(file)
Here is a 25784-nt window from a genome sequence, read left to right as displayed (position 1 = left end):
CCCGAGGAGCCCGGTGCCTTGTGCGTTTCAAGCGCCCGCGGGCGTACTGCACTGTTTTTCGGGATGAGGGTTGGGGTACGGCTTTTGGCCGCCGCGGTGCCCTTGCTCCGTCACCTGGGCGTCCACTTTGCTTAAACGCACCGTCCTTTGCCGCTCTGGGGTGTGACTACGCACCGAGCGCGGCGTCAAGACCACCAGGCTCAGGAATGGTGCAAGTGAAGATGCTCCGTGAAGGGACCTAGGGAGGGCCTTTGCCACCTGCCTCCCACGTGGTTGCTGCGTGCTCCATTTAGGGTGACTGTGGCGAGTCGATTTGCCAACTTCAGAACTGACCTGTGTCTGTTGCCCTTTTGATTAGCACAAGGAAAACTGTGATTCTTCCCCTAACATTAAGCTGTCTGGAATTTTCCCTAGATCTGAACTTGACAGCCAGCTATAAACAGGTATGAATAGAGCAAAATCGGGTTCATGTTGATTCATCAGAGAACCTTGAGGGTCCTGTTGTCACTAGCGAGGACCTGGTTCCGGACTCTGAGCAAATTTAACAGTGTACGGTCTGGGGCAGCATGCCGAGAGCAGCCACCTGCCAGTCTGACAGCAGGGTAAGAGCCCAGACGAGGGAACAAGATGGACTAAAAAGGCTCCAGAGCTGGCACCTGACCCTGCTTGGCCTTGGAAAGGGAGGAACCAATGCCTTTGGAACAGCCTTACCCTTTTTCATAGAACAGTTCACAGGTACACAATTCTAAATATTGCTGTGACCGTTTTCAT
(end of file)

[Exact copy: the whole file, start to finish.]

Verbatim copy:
Here is a 25784-nt window from a genome sequence, read left to right as displayed (position 1 = left end):
CCCGAGGAGCCCGGTGCCTTGTGCGTTTCAAGCGCCCGCGGGCGTACTGCACTGTTTTTCGGGATGAGGGTTGGGGTACGGCTTTTGGCCGCCGCGGTGCCCTTGCTCCGTCACCTGGGCGTCCACTTTGCTTAAACGCACCGTCCTTTGCCGCTCTGGGGTGTGACTACGCACCGAGCGCGGCGTCAAGACCACCAGGCTCAGGAATGGTGCAAGTGAAGATGCTCCGTGAAGGGACCTAGGGAGGGCCTTTGCCACCTGCCTCCCACGTGGTTGCTGCGTGCTCCATTTAGGGTGACTGTGGCGAGTCGATTTGCCAACTTCAGAACTGACCTGTGTCTGTTGCCCTTTTGATTAGCACAAGGAAAACTGTGATTCTTCCCCTAACATTAAGCTGTCTGGAATTTTCCCTAGATCTGAACTTGACAGCCAGCTATAAACAGGTATGAATAGAGCAAAATCGGGTTCATGTTGATTCATCAGAGAACCTTGAGGGTCCTGTTGTCACTAGCGAGGACCTGGTTCCGGACTCTGAGCAAATTTAACAGTGTACGGTCTGGGGCAGCATGCCGAGAGCAGCCACCTGCCAGTCTGACAGCAGGGTAAGAGCCCAGACGAGGGAACAAGATGGACTAAAAAGGCTCCAGAGCTGGCACCTGACCCTGCTTGGCCTTGGAAAGGGAGGAACCAATGCCTTTGGAACAGCCTTACCCTTTTTCATAGAACAGTTCACAGGTACACAATTCTAAATATTGCTGTGACCGTTTTCAT